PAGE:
It’s an annual event that sees teams get creative, build a raft and race down the North Saskatchewan River. The Sourdough Raft Race has been a staple in Edmonton for 60 years but the event is being postponed this year due to the high streamflow on the river right now.
“It’s about safety. We want to make sure that everybody has fun on the river and they’re not trying to avoid hazards. It’s about the flow rate,” said Ken Evasiw, president of the Sourdough Raft Race Association.
The Sourdough Raft Race was originally scheduled for this Sunday, but organizers made the decision Wednesday night to postpone the race due to potentially unsafe river conditions.
A high streamflow advisory is currently in place for the North Saskatchewan River from downstream of Edmonton to the Saskatchewan border. River levels are falling, but Alberta Environment warns they remain high.
“Typical flow rates during summer could be 300 to 350 cubic metres per second. In a slower period of lower water, it could be 200 to 250 cubic metres per second. As of last night, it was 470 so it’s significantly over our averages, what people are used to,” Evasiw said Thursday afternoon.
“Three weeks ago it was as high as 1,050 cubic metres per second. Two weeks ago it was 800. So it’s changing rapidly, significantly over the average at this time and so that’s the real concern, is the flow rate.
“We’re being cautious and following that guidance. We don’t want to put anybody at risk.”
Last weekend, about 300 passengers on the Edmonton Riverboat had to rescued after the boat became stuck on a sandbar at Accidental Beach. Evasiw said the incident played a role in their decision to postpone the sourdough race.
“The riverboat, that was certainly an eye-opener for everybody,” he said. “I think that brought the issue to everybody’s awareness when the Queen couldn’t navigate into the rafter’s landing dock.”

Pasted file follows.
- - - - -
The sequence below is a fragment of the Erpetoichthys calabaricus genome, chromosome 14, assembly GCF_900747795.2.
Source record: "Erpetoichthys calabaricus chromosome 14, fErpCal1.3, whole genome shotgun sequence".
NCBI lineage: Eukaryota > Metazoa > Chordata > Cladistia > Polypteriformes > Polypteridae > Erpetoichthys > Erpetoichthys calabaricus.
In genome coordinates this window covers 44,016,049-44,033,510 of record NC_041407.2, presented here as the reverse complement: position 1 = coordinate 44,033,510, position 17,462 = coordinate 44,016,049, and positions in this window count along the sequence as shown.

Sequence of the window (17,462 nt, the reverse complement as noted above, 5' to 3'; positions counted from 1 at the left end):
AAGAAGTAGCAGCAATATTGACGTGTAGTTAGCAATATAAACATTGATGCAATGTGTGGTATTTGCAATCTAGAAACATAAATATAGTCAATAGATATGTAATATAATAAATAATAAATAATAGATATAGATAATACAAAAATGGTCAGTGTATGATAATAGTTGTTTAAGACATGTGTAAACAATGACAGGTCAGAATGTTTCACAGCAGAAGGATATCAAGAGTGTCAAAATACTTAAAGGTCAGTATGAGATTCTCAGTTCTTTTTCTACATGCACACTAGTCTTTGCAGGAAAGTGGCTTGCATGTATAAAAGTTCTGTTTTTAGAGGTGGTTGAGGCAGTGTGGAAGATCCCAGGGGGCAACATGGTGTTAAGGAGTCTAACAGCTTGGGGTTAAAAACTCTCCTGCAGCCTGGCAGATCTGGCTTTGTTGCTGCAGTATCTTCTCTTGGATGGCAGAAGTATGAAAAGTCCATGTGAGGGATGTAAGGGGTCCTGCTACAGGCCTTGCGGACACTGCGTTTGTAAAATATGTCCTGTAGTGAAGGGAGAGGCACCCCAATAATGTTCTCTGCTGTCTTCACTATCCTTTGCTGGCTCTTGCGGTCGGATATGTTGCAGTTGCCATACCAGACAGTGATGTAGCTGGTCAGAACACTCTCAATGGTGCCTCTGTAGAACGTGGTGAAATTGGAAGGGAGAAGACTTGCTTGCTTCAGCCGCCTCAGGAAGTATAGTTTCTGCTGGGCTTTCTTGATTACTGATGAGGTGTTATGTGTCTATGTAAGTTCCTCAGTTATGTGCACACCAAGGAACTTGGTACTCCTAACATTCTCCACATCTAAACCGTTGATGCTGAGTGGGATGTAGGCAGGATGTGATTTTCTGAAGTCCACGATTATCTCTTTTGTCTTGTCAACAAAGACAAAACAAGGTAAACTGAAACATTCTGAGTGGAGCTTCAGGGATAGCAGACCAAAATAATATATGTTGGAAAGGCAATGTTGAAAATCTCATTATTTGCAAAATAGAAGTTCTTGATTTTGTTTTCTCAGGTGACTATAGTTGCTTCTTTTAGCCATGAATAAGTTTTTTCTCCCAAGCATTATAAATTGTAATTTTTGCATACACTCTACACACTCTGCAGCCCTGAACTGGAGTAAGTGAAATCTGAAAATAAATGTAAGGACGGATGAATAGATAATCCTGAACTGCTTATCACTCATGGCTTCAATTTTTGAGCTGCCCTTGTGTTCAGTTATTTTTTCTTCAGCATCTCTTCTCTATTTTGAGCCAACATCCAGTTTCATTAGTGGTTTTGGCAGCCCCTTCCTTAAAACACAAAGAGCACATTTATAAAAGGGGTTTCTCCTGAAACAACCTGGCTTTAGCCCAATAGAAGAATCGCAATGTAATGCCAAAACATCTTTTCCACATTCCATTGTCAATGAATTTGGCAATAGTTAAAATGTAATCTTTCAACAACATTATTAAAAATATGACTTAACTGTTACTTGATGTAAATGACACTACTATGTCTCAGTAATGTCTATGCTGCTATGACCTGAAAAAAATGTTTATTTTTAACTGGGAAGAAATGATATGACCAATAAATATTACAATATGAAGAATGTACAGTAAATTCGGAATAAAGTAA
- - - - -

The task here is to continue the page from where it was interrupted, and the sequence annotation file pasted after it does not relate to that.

Watch below: More than 300 Edmonton Riverboat passengers were rescued by firefighters overnight after the boat was unable to get back to its dock because of the strong current in the North Saskatchewan River.
The association has tentatively rescheduled the race for Sunday, Aug. 18. Updates will be made on the event’s website.
The Sourdough Raft Race started in 1959 and is celebrating its 60th anniversary this year. About 50 people have signed up for this year’s race, but Evasiw said there’s still time to register or come down on the day of the event and join in the fun.
“We want folks to come out and enjoy the river in a safe way,” he said.
“We call it a race. It’s not really a race. It’s about getting teams of neighbours, co-workers and friends together, working creatively to build a raft using your imagination. We’ve had everything from trucks to airplanes — looking rafts — not the actual trucks and planes.”
This year’s race admiral is a familiar face in Edmonton, Corus Radio’s Bryan Hall.
© 2019 Global News, a division of Corus Entertainment Inc.